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Immunology Basics

What is Immunity?

AntibodiesImmunity is your body's ability to recognize germs to prevent them from causing illness. The immune system's job is to help identify and eliminate dangerous germs that enter the body before they can cause disease or damage. There are two types of immunity: innate and adaptive.

Innate Immunity

Innate immunity is the immune system that is present when you are born. It is your body's first line of defense against germs. It includes physical barriers, such as skin and mucous membranes, and special cells and proteins that can recognize and kill germs. The problem with these special cells and proteins is that they can kill a germ, but once the germ is dead, the innate immune system forgets it. It does not communicate any information about the germ to the rest of the body. Without this information, the body cannot prepare itself to fight this germ if it should reinfect the body. 

Adaptive Immunity

Adaptive immunity is protection that your body builds when it meets and remembers antigens, which is another name for germs and other foreign substances in the body. When your body recognizes antigens, it produces antibodies to fight the antigens. It takes about 14 days for your body to make antibodies. More importantly, the body memorizes this fight so that if its meets the same antigen again, it can recognize and attack more quickly. Antibody production is one of the most important ways that immunity is developed.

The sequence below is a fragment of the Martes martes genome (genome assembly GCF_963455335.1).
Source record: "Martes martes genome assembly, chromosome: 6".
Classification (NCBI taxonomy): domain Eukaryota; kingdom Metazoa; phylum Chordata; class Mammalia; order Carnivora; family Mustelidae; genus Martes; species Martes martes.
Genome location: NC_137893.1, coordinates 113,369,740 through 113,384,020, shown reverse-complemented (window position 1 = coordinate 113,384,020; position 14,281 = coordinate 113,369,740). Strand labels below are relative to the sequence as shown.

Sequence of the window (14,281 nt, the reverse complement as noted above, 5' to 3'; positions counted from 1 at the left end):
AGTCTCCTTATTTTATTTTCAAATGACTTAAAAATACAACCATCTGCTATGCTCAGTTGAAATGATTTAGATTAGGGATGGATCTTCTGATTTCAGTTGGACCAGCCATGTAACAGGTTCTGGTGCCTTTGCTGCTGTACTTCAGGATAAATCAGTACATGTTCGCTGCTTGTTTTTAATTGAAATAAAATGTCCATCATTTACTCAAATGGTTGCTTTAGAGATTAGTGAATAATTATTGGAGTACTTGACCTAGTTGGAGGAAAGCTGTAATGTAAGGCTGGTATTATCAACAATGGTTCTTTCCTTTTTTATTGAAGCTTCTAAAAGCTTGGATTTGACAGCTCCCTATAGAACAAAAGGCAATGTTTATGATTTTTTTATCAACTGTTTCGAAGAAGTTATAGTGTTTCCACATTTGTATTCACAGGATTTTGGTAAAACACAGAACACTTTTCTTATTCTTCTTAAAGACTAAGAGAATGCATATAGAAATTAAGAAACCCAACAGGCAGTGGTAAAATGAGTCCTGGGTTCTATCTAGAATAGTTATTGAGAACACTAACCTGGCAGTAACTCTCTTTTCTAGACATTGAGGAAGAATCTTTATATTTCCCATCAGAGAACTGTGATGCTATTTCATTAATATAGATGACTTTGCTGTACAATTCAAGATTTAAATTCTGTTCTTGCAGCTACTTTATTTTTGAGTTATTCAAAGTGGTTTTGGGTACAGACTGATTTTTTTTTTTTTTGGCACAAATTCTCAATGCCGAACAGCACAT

There are two types of adaptive immunity: active and passive.

  • Active Immunity - antibodies that develop in a person's own immune system after the body is exposed to an antigen through a disease or when you get an immunization (i.e. a flu shot). This type of immunity lasts for a long time.
  • Passive Immunity - antibodies given to a person to prevent disease or to treat disease after the body is exposed to an antigen. Passive immunity is given from mother to child through the placenta before birth, and through breast milk after birth. It can also be given medically through blood products that contain antibodies, such as immune globulin. This type of immunity is fast acting but lasts only a few weeks or months. 

How vaccines work with the immune system

Vaccines provide active immunity to disease. Vaccines do not make you sick, but they can trick your body into believing it has a disease, so it can fight the disease. Here is how a vaccination works:

  1. The vaccine is administered. It contains antigens to a specific disease.
  2. The immune system identifies the antigens in the vaccine as foreign invaders.
  3. The immune system then develops antibodies to neutralize the antigens.
  4. The immune system stores these antibodies for future use in case the person is ever exposed to the disease.

Vaccines are given to prevent and eventually wipe out diseases. When a vaccine is given to a significant portion of the population, it protects those who receive the vaccine as well as those who cannot receive the vaccine. This concept is called "herd immunity." When a high percentage of the population is vaccinated and immune to a disease, they do not get sick -- so there is no one to spread the disease to others. This herd immunity protects the unvaccinated population from contagious (spread from person to person) diseases for which there is a vaccine. 

References

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